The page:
Tags:At tomorrow night's meeting, Asheville City Council will consider a deal with Buncombe County to provide municipal water to 129 households around the former CTS of Asheville site, where groundwater contamination remains an ongoing problem.
The county is seeking a $3 million loan from the state to finance the extension of the water lines, while the city agrees to waive a total of $152,670 in fees. The new water accounts will generate an estimated $33,901 annually for the city's system. Since a number of wells in the area were found to have extremely high levels of trichloroethylene, a suspected carcinogen, many residents have called for the extension of municipal water throughout the area to ensure an uncontaminated supply. Last year, the former CTS plant was designated a Superfund site.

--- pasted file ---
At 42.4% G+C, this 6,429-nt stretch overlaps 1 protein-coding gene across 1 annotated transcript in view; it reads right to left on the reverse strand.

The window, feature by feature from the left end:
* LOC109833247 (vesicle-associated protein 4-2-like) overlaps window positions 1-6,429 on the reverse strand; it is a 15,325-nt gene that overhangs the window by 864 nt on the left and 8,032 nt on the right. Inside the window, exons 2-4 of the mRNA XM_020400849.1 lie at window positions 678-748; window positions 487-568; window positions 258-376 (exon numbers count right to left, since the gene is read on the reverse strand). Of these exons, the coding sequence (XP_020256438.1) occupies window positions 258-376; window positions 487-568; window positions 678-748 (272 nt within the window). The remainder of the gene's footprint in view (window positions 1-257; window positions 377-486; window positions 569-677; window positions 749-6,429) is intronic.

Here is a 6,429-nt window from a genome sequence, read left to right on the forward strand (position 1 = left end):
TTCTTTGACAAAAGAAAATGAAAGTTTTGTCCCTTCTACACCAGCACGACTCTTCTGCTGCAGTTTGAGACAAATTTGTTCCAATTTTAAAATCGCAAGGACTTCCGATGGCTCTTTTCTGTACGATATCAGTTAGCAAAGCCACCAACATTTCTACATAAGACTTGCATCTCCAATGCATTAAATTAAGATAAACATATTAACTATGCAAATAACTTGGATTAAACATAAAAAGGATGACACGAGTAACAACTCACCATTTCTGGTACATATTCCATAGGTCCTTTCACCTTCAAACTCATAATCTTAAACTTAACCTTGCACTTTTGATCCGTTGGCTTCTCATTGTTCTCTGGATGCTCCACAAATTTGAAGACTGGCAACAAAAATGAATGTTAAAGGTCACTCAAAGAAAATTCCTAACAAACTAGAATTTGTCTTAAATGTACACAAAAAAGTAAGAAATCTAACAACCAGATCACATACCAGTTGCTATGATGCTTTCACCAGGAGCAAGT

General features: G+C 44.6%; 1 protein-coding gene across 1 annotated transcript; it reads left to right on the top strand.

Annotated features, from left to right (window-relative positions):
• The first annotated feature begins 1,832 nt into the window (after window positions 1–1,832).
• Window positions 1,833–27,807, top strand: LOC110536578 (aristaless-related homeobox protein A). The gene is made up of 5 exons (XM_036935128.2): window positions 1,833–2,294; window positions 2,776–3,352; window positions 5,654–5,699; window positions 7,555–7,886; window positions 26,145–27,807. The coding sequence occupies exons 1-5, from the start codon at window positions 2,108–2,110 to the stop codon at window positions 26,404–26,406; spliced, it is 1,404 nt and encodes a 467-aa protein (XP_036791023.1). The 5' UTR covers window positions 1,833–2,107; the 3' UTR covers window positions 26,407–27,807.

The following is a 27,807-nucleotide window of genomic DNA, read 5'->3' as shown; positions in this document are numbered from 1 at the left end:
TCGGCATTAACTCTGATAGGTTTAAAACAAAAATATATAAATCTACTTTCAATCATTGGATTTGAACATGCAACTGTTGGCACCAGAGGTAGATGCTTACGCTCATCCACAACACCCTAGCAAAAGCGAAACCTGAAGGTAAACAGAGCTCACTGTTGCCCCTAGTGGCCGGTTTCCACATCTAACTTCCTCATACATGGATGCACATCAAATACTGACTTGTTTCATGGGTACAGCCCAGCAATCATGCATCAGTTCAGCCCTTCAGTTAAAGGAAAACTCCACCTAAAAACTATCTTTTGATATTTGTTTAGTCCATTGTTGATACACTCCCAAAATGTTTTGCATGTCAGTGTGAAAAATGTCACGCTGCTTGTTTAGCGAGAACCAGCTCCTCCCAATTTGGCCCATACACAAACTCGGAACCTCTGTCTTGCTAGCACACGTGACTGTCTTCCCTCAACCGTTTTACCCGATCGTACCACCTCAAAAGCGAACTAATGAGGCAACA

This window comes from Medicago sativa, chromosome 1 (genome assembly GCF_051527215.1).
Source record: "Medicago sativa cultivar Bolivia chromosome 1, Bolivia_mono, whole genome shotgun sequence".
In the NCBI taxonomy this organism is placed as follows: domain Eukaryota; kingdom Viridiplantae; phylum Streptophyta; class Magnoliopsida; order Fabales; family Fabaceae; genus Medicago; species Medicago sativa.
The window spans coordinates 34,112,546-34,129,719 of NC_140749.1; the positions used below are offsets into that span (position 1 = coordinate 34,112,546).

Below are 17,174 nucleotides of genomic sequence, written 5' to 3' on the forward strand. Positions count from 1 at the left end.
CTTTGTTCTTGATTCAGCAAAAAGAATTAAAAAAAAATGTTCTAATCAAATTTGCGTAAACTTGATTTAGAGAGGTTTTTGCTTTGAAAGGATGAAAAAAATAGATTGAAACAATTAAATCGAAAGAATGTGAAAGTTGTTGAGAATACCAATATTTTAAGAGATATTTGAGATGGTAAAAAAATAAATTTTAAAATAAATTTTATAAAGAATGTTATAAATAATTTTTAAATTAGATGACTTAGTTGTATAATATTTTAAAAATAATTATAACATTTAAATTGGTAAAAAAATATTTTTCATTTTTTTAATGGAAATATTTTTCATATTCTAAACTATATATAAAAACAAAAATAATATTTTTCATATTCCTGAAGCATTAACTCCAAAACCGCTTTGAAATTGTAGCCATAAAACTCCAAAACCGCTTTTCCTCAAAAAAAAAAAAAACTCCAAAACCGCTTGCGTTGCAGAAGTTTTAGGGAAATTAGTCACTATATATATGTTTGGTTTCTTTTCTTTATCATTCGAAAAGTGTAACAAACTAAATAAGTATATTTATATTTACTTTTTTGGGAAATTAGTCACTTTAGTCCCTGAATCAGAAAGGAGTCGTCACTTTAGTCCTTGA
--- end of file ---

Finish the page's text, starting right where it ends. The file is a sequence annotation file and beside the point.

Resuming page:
Residents of the area have also asserted that local, state, and federal authorities have been extremely negligent in fixing the problem, or have even ignored and covered up the extent of the issue.
Since news about the contamination broke in 2007, the issue has come before the county multiple times, and members of the board of commissioners expressed their concern about the problem. But while the county did pay for the extension of municipal water to some residents in 2008, it had balked at further extensions, citing concerns about jurisdiction. But if it obtains the funds and the city approves its end of the deal, households around the area could finally have access to city water.